THE IMPORTANCE OF MULTI-GENERATIONAL RELATIONSHIPS
By: BRIAN JOHNSON, DIRECTOR OF FAITH FORMATION
This article starts a series of understanding risk and protective factors as it relates to reducing the risks of youth engaging in risky behaviors. In prevention, research shows if we can surround kids with protective factors and reduce their risk factors, we can give them their best opportunity at a successful life.
Marissa always brings her stuffed cat on Sunday mornings, and usually has four adults in tow: mom, dad, grandpa, and grandma. Three generations cope with, and heal from, addiction together. Dad graduates from drug treatment court soon. Mom celebrates recovery and sobriety every day. Grandpa provides. Grandma seems to hold the whole thing together with prayer.
Marissa and I share a similar story. My parents walked their recovery road in my early childhood years. So, Grandma Teresa cooked me breakfast, read me stories, and said bedtime prayers. One long prayer happened every night: “Bless mommy and dad and grandma and….” trailing off to include every aunt, uncle, cousin, teacher, school friend, and most of my stuffed animals.
Grandma Teresa was no saint; she was just doing her part. She believed a close relationship with her grandson was going to count. How much difference do multi-generational relationships like these make in the lives of children like me and Marissa?
Assets, ACEs, & Resilience
Youth Connections publicizes “40 Developmental Assets,” a kind of playbook for communities raising healthy children. Developed by the Minneapolis-based Search Institute it is rooted in extensive research. Some quick mental math reveals that seven of the 40 Developmental Assets require multi-generational relationships, and the existence of committed multi-generational relationships is implied in almost all of them. Why does this particular kind of relationship count for so much? The answer is: resilience.
Resilience is a trait that helps children come away from setbacks with something positive. Dr. Vincent Felitti’s Kaiser Permanente Adverse Childhood Experiences (ACE) Study sets the stage. ACEs, as they are called, accrue to children like me and Marissa before the age of 18. They reliably indicate lifelong negative health impacts. Living with someone struggling with drug and alcohol addiction is one ACE. Abuse, incarceration, mental illness, and divorce are others. It is worth a moment of your time to take the short quiz and know your ACE score. Some people have one or two ACEs. I know Marissa well and suspect she scores in the 4-5 range. The negative impacts start stacking up fast at 4-6 or more ACEs. I score in the 8-9 range. The good news is, when we name these tough realities for our children, the community can do something about it. What does that look like? Strong, healthy, multi-generational relationships help children build resilience.
In my work, I design parish programs. When creating content, the value of multi-generational relationships is always top of mind. Preparation for the “big moments” in our tradition requires families, children, and high school age youth to choose, and spend quality time with, a mentor. Parents who are bringing infants for Baptism will select godparents for their child. Adults preparing for Baptism choose a sponsor. In second grade, formation for First Reconciliation and First Holy Communion is a “with-your-child”, not a “drop-your-child-off” program. Grandparents, aunts, uncles, and other special grownups regularly take a turn. High school youth seeking Confirmation always ask: “Can my brother/sister/mom/dad be my sponsor?” My gentle answer is always: “No.” I invite them to find a faithful person they admire, age 21 or older, and not in their immediate family. If that is hard for them, I have a bench of safe, trained, loving adults ready to serve. My religious tradition teaches that everyone has gifts, and those gifts are taken, blessed, broken, and given away to others in the community. Perhaps nowhere is that theology more evident than in multi-generational relationships of support and care.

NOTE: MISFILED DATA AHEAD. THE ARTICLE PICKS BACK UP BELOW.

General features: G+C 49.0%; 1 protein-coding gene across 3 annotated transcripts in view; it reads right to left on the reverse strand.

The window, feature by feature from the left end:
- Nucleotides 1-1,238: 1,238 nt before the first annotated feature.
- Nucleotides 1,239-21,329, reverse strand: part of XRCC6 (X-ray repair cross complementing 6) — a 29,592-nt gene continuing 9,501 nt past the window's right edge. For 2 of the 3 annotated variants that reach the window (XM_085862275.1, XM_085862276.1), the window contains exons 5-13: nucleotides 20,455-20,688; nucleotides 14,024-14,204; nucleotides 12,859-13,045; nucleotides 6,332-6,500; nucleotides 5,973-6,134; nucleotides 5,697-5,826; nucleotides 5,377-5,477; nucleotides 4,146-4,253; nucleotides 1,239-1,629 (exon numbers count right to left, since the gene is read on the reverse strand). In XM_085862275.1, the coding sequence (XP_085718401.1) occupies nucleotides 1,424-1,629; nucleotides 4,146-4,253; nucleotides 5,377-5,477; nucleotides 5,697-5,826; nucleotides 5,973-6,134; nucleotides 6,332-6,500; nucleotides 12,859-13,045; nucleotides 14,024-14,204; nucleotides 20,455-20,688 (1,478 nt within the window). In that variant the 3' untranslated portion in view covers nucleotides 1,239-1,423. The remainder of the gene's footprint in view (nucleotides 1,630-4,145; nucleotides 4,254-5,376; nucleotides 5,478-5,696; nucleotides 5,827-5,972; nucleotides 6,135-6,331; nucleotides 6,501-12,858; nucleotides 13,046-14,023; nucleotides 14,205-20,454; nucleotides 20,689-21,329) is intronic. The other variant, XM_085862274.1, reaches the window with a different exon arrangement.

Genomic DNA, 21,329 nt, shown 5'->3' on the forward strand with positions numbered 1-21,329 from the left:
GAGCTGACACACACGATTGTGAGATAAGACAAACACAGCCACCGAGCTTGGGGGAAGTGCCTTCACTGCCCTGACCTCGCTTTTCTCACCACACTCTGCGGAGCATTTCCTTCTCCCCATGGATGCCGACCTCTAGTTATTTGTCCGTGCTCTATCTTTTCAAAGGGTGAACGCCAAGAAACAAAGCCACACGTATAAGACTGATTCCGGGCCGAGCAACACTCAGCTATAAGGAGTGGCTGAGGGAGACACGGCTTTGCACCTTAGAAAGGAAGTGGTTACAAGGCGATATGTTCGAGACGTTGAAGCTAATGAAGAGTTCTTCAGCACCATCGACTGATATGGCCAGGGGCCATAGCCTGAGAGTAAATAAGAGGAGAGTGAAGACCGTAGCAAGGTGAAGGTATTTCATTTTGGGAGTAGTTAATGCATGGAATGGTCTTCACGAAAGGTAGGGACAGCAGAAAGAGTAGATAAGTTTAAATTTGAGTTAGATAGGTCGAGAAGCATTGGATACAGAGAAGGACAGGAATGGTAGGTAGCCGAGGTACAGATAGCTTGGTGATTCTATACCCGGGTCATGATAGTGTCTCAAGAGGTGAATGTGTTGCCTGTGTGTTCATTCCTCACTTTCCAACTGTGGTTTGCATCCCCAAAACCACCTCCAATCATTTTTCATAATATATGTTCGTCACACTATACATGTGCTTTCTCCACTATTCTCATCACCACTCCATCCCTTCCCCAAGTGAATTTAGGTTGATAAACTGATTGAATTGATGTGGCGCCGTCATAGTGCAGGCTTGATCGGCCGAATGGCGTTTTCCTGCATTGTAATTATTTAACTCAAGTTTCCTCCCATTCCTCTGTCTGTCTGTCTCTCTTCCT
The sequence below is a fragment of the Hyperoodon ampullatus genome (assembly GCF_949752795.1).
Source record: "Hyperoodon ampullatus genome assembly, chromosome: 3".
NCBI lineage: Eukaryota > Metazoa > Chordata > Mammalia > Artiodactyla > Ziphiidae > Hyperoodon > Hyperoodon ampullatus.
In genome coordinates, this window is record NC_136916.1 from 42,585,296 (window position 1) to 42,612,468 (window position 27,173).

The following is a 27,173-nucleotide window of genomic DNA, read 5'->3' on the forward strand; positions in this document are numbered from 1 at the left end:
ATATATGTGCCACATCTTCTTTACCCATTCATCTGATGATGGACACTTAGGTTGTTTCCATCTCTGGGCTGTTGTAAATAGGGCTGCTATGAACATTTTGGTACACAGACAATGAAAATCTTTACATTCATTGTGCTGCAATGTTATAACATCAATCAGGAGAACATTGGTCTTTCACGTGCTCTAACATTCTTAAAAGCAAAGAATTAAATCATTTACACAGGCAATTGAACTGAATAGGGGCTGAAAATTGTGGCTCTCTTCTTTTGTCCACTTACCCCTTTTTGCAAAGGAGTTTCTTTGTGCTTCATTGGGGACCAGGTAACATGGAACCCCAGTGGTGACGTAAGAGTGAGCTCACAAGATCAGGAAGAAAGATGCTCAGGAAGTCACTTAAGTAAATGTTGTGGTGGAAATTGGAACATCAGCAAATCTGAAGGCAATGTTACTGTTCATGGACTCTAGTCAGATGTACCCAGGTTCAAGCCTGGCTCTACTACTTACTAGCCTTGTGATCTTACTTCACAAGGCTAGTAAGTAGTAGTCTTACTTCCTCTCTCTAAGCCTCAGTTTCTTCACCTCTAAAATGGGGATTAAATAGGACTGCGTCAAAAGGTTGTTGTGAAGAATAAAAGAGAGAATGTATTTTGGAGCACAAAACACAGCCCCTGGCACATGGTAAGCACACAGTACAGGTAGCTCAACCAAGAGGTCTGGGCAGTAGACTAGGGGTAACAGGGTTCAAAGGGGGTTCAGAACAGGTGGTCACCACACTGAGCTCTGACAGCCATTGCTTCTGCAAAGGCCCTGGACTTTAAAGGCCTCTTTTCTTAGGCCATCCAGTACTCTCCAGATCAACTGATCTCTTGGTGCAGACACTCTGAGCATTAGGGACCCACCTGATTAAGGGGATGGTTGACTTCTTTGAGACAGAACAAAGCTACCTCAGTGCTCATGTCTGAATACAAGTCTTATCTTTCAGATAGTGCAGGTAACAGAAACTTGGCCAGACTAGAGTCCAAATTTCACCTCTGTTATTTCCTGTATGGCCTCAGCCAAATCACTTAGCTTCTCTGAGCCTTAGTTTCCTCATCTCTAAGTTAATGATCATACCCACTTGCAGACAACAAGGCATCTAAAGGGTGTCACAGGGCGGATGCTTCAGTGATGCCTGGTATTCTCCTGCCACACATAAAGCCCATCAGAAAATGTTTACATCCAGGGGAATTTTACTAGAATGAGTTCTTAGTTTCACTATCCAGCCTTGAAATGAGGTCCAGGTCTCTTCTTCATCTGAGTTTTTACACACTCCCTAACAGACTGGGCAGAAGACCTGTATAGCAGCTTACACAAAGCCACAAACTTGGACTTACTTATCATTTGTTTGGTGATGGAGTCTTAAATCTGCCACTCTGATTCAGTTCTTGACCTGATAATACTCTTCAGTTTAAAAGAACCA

Maybe you don’t do religion. That’s ok. (Though consider this: involvement with a religious community is number 19 on the list of developmental assets.) High quality community-based programs help connect children and families across generations. Here are two of my favorites:
- The Foster Grandparent Program, supported nationally by AmeriCorps, offers men and women, 55 years and older, the opportunity to mentor and assist children by sharing expertise, knowledge, and care on a volunteer basis.
- Big Brothers Big Sisters creates and supports one-to-one mentoring relationships that ignite the power and promise of youth. They are a national model, too. One of my most valuable multi-generational relationships in my early career was with Colleen Brady, a former longtime Executive Director of a local chapter, now deceased. Her memory still inspires me, and so the good work continues.
You might not even need a program. Are there any senior citizens in your neighborhood who need a hand with some spring cleaning or summer projects? Service to others is number 9 on the list of developmental assets, and bonus points if you are fostering a multi-generational relationship at the same time!
All these strategies for multi-generational relationships foster resilience in children and youth. Depending on who you ask, I turned out ok. I think Marissa will too, but it is not an accident for either of us. When we intentionally mix generations in our close relationships, we guarantee exposure to people who a) know that bad stuff happens and b) have wisdom to share about how to get through it. That is resilience.